Interview Preparation

ABOUT THIS CONTENT

Everyone has interviewed at some point in his life, it can be both an intimidating and exhilarating experience. However you view the interview process, the reality is that you need to understand and be prepared for this experience.
Source: The Graduate Career Center | George Washington University
Subject: Career

Everyone has interviewed at some point in his life, it can be both an intimidating and exhilarating experience. However you view the interview process, the reality is that you need to understand and be prepared for this experience.

You are the Expert

The interview is all about you; you are the expert in this situation. Your job in the interview is to make sure the recruiter has enough information to make a yes decision at the end of the meeting. It is important to talk about your strengths and achievements throughout the interview. Try to make a strong case for the good fit between you and the job and you and the company/industry. Although it may appear that the interviewer has all the control in the interview, you must direct him toward the experiences and accomplishments that highlight your abilities and strengths.

The Key is Preparation

It is imperative to prepare yourself for this meeting, do not wing it!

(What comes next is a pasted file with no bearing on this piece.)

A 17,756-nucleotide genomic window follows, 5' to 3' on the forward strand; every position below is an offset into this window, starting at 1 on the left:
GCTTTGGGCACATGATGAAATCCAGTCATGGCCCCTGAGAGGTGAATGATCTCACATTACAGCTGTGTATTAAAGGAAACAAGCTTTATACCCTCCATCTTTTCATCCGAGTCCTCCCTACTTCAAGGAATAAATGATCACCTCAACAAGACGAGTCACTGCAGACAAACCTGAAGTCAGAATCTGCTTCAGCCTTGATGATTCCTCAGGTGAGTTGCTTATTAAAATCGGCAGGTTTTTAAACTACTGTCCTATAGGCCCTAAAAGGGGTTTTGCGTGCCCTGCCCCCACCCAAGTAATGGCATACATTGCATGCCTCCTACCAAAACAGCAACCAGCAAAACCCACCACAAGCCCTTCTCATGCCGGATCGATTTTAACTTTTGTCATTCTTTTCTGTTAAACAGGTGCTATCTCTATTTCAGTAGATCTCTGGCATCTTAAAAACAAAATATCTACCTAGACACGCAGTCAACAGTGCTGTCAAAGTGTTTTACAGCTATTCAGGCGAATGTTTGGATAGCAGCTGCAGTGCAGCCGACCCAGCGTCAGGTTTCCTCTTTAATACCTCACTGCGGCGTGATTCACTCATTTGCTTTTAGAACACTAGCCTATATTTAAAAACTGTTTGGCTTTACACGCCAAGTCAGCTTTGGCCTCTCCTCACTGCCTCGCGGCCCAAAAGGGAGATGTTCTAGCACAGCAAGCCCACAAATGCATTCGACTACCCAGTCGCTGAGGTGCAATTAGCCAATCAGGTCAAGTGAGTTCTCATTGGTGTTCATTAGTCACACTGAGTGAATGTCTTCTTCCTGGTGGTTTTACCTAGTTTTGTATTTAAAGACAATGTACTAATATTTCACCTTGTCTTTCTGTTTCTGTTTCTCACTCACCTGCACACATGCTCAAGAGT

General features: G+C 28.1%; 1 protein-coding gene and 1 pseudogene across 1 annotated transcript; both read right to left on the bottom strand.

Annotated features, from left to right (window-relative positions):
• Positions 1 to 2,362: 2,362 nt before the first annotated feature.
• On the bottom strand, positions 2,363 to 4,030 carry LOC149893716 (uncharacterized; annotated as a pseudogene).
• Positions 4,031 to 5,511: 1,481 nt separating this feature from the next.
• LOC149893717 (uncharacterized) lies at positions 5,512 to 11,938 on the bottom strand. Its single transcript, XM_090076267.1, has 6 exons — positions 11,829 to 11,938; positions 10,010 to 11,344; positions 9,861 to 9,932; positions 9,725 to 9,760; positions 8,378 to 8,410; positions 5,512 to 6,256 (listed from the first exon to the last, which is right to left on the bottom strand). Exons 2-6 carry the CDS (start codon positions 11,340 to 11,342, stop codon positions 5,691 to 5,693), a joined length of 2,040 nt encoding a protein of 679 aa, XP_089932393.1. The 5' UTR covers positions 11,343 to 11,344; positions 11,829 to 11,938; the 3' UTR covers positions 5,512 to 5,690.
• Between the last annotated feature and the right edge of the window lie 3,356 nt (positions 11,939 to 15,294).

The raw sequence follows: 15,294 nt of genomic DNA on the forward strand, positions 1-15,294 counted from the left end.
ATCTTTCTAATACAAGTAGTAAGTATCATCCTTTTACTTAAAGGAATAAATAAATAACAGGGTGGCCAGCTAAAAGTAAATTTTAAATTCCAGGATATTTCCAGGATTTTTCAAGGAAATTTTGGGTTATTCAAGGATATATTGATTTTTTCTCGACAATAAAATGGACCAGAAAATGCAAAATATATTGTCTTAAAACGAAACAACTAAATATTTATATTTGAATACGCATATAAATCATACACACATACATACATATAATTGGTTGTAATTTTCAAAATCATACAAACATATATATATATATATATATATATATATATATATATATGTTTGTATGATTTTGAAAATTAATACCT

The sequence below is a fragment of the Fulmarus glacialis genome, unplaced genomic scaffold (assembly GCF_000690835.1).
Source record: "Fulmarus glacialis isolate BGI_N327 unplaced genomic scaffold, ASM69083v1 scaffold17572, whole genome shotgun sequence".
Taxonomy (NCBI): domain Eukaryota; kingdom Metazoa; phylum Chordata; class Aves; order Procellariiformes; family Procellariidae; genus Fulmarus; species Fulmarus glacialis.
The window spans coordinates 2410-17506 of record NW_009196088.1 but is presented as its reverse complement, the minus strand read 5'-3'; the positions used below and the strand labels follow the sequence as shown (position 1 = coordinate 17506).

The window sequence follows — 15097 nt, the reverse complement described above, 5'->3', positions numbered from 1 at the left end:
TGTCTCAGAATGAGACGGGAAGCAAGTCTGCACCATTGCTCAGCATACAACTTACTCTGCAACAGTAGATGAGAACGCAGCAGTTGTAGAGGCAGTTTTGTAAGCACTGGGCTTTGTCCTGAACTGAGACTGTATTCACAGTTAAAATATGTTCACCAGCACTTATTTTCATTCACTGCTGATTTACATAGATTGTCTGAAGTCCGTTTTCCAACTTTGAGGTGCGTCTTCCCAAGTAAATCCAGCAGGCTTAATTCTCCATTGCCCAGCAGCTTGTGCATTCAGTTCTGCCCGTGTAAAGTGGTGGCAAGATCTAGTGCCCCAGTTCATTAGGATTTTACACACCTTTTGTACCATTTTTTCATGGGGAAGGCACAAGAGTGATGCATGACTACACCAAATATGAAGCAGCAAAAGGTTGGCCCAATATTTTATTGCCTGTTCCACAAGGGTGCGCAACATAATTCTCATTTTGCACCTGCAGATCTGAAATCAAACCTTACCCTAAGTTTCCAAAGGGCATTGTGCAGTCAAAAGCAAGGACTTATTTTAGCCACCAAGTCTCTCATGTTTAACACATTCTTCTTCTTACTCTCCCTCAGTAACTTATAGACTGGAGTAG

Preparation is two fold. You must do a self-assessment of how your abilities and experiences match the job and also research the organization well.

Focus On You

Review your resume with the job you are interviewing for in mind.

  • Identify all your achievements both from your work and education. Quantify when possible.
  • Identify leadership roles, honors, internships, class projects and volunteer experience.
  • Be prepared to answer the key question “Why do you want to work for this company and this industry?
  • Practice (yes, this is necessary!) Role play the interview, have someone ask you questions.

Focus on Company Organization

  • Get financial information and research new developments in the company. Some resources are: a company’s web page, annual report, Lexis/Nexis, research in the Wall Street Journal and business sections of major newspapers for key articles about a company.
  • What niche does this company have in the market?
  • Make a list of questions that could be a problem for you in the interview; rehearse how you will answer these.
  • Non-verbal communication is important- check yourself. (For example, do you have a grin frozen on your face; can you keep good eye contact?) .

Basics of Interviewing

  • Arrive early for the interview- get mentally prepared.
  • You are interviewing the company, it is a two-way street.
  • Be enthusiastic – you must show that you are interested in the job. This leaves a big impression on the interviewer.
  • Dress to your advantage- conservative is best.
  • If at all possible, do not discuss salary in the initial interview. This might be tempting, but you do not have enough information about the job.
  • Be honest. Don’t invent situations/ facts that could catch up to you.
  • Have at least 10-15 questions prepared to ask about the job/company.
  • Always ask what the next step is in the interview process. For example, when will you be contacted about further interviews or their hiring decision? Or, when should you follow up with them?
  • Follow up with a thank you letter, fax and/or E-mail. Have references ready.
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